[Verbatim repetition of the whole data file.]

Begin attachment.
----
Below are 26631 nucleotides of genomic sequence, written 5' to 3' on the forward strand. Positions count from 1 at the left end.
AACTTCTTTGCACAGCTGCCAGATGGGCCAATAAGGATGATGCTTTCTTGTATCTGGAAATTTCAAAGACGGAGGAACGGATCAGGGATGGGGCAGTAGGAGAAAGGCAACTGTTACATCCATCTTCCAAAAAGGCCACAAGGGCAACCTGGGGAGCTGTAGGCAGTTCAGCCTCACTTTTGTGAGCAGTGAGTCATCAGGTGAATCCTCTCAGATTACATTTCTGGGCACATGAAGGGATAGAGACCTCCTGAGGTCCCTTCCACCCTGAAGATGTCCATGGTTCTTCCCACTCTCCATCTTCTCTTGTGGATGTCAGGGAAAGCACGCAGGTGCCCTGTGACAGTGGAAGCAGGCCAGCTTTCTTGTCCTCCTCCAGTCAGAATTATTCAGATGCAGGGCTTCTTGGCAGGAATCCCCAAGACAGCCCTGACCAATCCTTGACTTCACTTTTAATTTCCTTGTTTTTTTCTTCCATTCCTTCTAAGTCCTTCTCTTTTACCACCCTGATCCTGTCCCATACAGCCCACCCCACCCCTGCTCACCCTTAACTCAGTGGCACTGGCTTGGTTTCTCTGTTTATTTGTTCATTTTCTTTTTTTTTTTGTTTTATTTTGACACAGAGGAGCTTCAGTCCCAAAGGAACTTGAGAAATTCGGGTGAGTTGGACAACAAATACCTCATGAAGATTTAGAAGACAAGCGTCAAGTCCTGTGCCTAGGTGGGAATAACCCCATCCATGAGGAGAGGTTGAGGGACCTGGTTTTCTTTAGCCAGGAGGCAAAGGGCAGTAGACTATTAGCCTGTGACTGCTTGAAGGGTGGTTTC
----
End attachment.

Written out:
Below are 26631 nucleotides of genomic sequence, written 5' to 3' on the forward strand. Positions count from 1 at the left end.
AACTTCTTTGCACAGCTGCCAGATGGGCCAATAAGGATGATGCTTTCTTGTATCTGGAAATTTCAAAGACGGAGGAACGGATCAGGGATGGGGCAGTAGGAGAAAGGCAACTGTTACATCCATCTTCCAAAAAGGCCACAAGGGCAACCTGGGGAGCTGTAGGCAGTTCAGCCTCACTTTTGTGAGCAGTGAGTCATCAGGTGAATCCTCTCAGATTACATTTCTGGGCACATGAAGGGATAGAGACCTCCTGAGGTCCCTTCCACCCTGAAGATGTCCATGGTTCTTCCCACTCTCCATCTTCTCTTGTGGATGTCAGGGAAAGCACGCAGGTGCCCTGTGACAGTGGAAGCAGGCCAGCTTTCTTGTCCTCCTCCAGTCAGAATTATTCAGATGCAGGGCTTCTTGGCAGGAATCCCCAAGACAGCCCTGACCAATCCTTGACTTCACTTTTAATTTCCTTGTTTTTTTCTTCCATTCCTTCTAAGTCCTTCTCTTTTACCACCCTGATCCTGTCCCATACAGCCCACCCCACCCCTGCTCACCCTTAACTCAGTGGCACTGGCTTGGTTTCTCTGTTTATTTGTTCATTTTCTTTTTTTTTTTGTTTTATTTTGACACAGAGGAGCTTCAGTCCCAAAGGAACTTGAGAAATTCGGGTGAGTTGGACAACAAATACCTCATGAAGATTTAGAAGACAAGCGTCAAGTCCTGTGCCTAGGTGGGAATAACCCCATCCATGAGGAGAGGTTGAGGGACCTGGTTTTCTTTAGCCAGGAGGCAAAGGGCAGTAGACTATTAGCCTGTGACTGCTTGAAGGGTGGTTTC